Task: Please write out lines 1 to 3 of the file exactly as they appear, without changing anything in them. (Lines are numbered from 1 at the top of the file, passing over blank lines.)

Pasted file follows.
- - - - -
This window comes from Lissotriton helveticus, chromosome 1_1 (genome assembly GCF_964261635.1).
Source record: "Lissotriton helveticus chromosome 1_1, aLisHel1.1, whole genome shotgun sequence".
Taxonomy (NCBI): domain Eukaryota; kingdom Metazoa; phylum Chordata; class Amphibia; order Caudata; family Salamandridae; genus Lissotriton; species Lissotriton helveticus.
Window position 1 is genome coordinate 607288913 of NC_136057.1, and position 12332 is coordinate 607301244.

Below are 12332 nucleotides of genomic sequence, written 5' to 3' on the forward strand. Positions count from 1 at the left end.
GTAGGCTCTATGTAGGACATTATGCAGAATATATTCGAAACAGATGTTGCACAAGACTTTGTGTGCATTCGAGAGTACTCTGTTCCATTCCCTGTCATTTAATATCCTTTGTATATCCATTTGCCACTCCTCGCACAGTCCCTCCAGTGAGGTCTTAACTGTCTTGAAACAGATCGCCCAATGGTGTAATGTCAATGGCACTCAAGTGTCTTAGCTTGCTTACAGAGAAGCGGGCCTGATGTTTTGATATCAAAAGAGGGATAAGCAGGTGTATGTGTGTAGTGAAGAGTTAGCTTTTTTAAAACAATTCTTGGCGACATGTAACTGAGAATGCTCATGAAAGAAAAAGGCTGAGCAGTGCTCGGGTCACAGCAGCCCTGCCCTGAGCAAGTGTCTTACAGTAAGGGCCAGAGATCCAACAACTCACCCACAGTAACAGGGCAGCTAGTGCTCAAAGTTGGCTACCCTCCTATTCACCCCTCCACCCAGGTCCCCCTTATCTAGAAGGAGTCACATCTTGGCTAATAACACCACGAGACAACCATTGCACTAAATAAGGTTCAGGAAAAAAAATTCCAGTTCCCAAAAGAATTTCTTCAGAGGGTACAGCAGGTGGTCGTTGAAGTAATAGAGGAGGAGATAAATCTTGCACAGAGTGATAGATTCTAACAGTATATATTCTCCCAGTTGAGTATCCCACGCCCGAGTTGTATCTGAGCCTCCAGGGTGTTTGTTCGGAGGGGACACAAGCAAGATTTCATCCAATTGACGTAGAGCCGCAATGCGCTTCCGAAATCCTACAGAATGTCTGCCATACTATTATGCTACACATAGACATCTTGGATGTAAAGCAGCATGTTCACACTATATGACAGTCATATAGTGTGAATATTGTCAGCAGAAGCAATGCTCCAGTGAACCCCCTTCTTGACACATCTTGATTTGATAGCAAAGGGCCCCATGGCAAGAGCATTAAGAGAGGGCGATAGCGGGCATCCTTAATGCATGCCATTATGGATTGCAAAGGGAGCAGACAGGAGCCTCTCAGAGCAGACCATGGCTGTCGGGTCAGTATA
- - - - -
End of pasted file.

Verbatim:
This window comes from Lissotriton helveticus, chromosome 1_1 (genome assembly GCF_964261635.1).
Source record: "Lissotriton helveticus chromosome 1_1, aLisHel1.1, whole genome shotgun sequence".
Taxonomy (NCBI): domain Eukaryota; kingdom Metazoa; phylum Chordata; class Amphibia; order Caudata; family Salamandridae; genus Lissotriton; species Lissotriton helveticus.